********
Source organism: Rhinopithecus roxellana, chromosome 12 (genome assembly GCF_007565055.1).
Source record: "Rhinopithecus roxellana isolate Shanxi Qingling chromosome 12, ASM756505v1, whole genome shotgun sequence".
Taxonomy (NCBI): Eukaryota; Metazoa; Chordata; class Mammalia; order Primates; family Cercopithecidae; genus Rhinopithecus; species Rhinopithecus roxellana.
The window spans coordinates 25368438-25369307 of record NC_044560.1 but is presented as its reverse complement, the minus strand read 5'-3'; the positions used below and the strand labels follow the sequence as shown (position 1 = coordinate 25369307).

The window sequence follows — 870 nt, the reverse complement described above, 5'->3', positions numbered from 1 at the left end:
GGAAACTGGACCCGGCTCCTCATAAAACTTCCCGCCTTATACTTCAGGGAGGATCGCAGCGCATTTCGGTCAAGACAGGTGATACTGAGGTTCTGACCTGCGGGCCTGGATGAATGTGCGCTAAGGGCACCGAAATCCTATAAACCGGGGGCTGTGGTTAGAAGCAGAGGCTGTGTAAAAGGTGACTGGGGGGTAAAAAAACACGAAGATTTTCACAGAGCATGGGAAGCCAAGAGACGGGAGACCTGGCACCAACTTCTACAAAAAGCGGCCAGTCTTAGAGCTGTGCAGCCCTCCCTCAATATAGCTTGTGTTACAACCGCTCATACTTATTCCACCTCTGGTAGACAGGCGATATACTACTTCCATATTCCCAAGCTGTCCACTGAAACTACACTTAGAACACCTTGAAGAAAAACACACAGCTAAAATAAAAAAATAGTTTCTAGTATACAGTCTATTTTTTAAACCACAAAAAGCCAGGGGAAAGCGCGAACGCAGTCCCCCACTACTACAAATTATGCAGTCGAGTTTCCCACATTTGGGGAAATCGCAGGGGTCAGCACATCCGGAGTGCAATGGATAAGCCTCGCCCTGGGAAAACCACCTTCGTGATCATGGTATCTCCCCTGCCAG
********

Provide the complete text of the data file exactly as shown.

Source organism: Rhinopithecus roxellana, chromosome 12 (genome assembly GCF_007565055.1).
Source record: "Rhinopithecus roxellana isolate Shanxi Qingling chromosome 12, ASM756505v1, whole genome shotgun sequence".
Taxonomy (NCBI): Eukaryota; Metazoa; Chordata; class Mammalia; order Primates; family Cercopithecidae; genus Rhinopithecus; species Rhinopithecus roxellana.
The window spans coordinates 25368438-25369307 of record NC_044560.1 but is presented as its reverse complement, the minus strand read 5'-3'; the positions used below and the strand labels follow the sequence as shown (position 1 = coordinate 25369307).

The window sequence follows — 870 nt, the reverse complement described above, 5'->3', positions numbered from 1 at the left end:
GGAAACTGGACCCGGCTCCTCATAAAACTTCCCGCCTTATACTTCAGGGAGGATCGCAGCGCATTTCGGTCAAGACAGGTGATACTGAGGTTCTGACCTGCGGGCCTGGATGAATGTGCGCTAAGGGCACCGAAATCCTATAAACCGGGGGCTGTGGTTAGAAGCAGAGGCTGTGTAAAAGGTGACTGGGGGGTAAAAAAACACGAAGATTTTCACAGAGCATGGGAAGCCAAGAGACGGGAGACCTGGCACCAACTTCTACAAAAAGCGGCCAGTCTTAGAGCTGTGCAGCCCTCCCTCAATATAGCTTGTGTTACAACCGCTCATACTTATTCCACCTCTGGTAGACAGGCGATATACTACTTCCATATTCCCAAGCTGTCCACTGAAACTACACTTAGAACACCTTGAAGAAAAACACACAGCTAAAATAAAAAAATAGTTTCTAGTATACAGTCTATTTTTTAAACCACAAAAAGCCAGGGGAAAGCGCGAACGCAGTCCCCCACTACTACAAATTATGCAGTCGAGTTTCCCACATTTGGGGAAATCGCAGGGGTCAGCACATCCGGAGTGCAATGGATAAGCCTCGCCCTGGGAAAACCACCTTCGTGATCATGGTATCTCCCCTGCCAG